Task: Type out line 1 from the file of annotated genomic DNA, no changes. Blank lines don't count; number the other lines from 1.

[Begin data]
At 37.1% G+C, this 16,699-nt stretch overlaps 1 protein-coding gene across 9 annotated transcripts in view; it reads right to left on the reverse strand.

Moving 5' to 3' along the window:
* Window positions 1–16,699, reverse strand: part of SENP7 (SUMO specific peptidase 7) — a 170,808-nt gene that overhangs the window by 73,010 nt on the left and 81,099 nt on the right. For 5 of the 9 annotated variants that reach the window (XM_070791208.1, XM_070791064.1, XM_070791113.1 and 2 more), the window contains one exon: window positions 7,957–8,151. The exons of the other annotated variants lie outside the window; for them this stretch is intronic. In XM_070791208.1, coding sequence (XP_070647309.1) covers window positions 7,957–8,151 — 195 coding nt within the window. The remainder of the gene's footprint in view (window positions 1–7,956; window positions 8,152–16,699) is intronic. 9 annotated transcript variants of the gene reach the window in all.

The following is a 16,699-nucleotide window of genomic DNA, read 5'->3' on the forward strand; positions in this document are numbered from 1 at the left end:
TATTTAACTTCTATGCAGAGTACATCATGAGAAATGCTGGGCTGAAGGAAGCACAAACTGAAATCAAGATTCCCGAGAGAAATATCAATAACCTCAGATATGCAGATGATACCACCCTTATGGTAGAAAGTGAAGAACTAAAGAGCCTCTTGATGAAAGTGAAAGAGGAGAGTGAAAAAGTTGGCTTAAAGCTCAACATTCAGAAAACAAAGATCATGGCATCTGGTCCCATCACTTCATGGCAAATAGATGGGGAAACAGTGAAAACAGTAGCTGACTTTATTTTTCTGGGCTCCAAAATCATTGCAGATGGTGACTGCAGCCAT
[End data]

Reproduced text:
At 37.1% G+C, this 16,699-nt stretch overlaps 1 protein-coding gene across 9 annotated transcripts in view; it reads right to left on the reverse strand.